In 1876, an enterprising man named Lane ran 4-horse-drawn canopy sightseeing tour buses up the hill to the flat hilltop site above the canyon, referred to as Observatory Hill becoming a popular picnic spot, a foot trail led high up above the creek to the meadow on top of the hill with a 360 degree view all around.  Later in 1887 the Laundry Farm Railroad was built, a tunnel was begun through a hill north of the 1885 incorporated Mills Seminary, now renamed Mills College,  but the tunnel construction coming to a standstill with cave-in’s.   The railway re-routed around the hill, across the Mills property, then north into the Laundry Farm Canyon across the creek from where the original laundry shack had stood, also building a Car Barn where the trains were switched and stored.  With the scenic area becoming an attraction the 3-story Laundry Farm Hotel was built in 1892 a quarter-mile east of the Car Barn on a 200-acre site on the south bank of Leona Creek on the opposite side of the Observatory Hill.  The railway track from the Car Barn was extended to provide service to the hotel.  The hotel suffering a fire in 1897, being rebuilt, the train service and tracks to the hotel removed in 1902, the track beds becoming roadways, but the hotel experiencing second fire in 1907 was not rebuilt.

Francis Marion ‘Borax’ Smith

Miles of tunnels

 The Leona Heights sulphur mines began operation east of the Laundry Farm Canyon 1906, the project of  Francis Marion ‘Borax’ Smith  a Oakland businessman and civic leader born in Richmond, Wisconsin in 1846. He went to the public schools and graduated from Milton College and at the age of 21, he leaving Wisconsin to prospect for mineral wealth in the American West having made his fortune in borax mining, but also invested locally in real estate.  A bunker was built at the railway car barn at the Laundry Farm Canyon site connecting aerial cable tramways to the sulphur mines to transport over 200,000 ton of Iron Sulfide, known as Pyrite from the Leona Heights Mine,  later known as McDowell Mine. The mineral was trammed by aerial tramway down the hill to a sizing mill, crushed and shipped by railroad to Stauffer Chemical Company in Richmond for the manufacturing of sulfuric acid.

Macdam rock quarry – Oakland

Devouring the hillside

The rock quarries opened in 1909 a mile NE up the hill.  Three aerial and cable tramways hauled rock from the quarries, across hill, and down into Laundry Farm Canyon to the Car Barn site. From there, the railroad then hauled the rock down from the hills.  It was used as macadam for local roadways and gets its name from John Loudon MacAdams, a process he invented 1816 using aggregate stone for road construction.  The quarry had the perfect quality rock needed to make up the three, two and smaller 3/4 inch stones for a macadam road.  It was later that they poured tar on the cracks between the laid stones so it would better support a load.    They gave the road mixture a new now familiar name…tarmac.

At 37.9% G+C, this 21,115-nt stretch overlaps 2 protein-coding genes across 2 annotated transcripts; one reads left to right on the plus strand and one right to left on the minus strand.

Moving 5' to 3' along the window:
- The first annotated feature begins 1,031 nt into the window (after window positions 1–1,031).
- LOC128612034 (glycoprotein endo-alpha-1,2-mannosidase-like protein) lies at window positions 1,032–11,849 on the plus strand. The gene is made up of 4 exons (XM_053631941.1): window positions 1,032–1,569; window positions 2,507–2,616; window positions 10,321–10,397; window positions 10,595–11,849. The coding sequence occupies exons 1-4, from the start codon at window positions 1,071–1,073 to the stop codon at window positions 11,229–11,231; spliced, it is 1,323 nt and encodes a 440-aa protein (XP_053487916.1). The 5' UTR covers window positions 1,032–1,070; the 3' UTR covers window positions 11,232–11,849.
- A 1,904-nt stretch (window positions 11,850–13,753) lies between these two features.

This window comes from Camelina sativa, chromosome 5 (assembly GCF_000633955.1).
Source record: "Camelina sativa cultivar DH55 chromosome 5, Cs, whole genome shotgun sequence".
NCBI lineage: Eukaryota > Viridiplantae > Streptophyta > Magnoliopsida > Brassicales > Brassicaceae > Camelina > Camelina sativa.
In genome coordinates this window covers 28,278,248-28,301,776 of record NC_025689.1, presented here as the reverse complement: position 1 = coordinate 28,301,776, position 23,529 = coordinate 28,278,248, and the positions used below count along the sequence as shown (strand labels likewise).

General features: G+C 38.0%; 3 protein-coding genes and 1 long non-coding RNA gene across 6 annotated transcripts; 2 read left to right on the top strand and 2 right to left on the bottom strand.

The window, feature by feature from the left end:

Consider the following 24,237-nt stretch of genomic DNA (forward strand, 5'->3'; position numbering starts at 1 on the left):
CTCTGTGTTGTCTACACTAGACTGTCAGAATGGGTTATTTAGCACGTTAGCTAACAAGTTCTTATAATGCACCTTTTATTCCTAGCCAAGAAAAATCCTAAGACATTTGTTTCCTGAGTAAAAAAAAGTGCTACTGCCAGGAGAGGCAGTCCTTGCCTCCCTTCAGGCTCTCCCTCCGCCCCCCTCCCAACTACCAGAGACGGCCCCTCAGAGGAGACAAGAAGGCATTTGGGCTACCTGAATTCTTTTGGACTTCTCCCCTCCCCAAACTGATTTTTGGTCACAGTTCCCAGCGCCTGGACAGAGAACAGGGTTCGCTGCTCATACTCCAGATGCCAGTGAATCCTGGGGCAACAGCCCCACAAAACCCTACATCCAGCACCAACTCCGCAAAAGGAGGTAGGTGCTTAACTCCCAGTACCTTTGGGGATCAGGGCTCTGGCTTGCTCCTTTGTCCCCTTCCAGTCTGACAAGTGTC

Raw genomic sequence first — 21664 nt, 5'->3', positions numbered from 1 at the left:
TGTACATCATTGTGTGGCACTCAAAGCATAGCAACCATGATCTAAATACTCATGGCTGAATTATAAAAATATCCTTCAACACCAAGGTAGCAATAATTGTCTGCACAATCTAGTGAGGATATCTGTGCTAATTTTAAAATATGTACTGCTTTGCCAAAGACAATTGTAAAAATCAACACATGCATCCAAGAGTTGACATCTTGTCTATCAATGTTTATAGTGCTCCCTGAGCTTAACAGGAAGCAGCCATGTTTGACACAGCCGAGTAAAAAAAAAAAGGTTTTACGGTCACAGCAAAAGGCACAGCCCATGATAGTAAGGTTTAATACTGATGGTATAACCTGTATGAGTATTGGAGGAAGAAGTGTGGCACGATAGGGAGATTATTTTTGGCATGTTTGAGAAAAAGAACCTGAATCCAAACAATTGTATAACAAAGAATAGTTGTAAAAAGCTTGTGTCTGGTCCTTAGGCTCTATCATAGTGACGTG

At school Mike expressed his interest in seeing and exploring what Steve Graham had said was in the hills to Roger Monroe who listened but didn’t make a commitment to show him.  Mike recognized that he was somewhat different from the other boys in the class, rather quiet and reserved, never exhibiting a lot of enthusiasm.  Mike ascribed his demeanor to his health, he was exempt from P.E. activities because of a heart problem attributed to rheumatic fever.  He understood Roger situation having been thru a medical episode earlier in his life and when Roger offered to show him the places that Steve had mention a red flag went up,  hiking thru the hills with someone with a bad heart.  The more Mike  thought about it, the more it made sense,  if he knows where these places are, he must  have made there and back, let’s go for it.

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5 Responses to “Laundry Farm Canyon – Revealed…..#7 (the 50’s)”

  1. Arden Overbee Says:

    sensational stuff. don’t stop saying it the truth Your blog is within the number one spot of my favorites.

    • gwillson7 Says:

      Thank you for your encouragement. I enjoy reliving and wiriting about thse true events. The best part is they never end.

      Take care………………..Gaary

  2. Steve Beck Says:

    Perhaps it’s just a typo in your last paragraph, but the name of the Richmond Co. tht received the crushed iron pyrites was STAUFFER CHEMICAL CO., not Staffer.

    I found it an interesting naratiive of a boyhood adventure my grandfather would have enjoyed.

  3. Steve Beck Says:

    Sorry, but I discovered another typo after I printed this out. When I got out my AAA map of Oakland, I covered the end of the street from which you began your hike to the mine is called KUHNLE, not Kuhnie; probably another typo.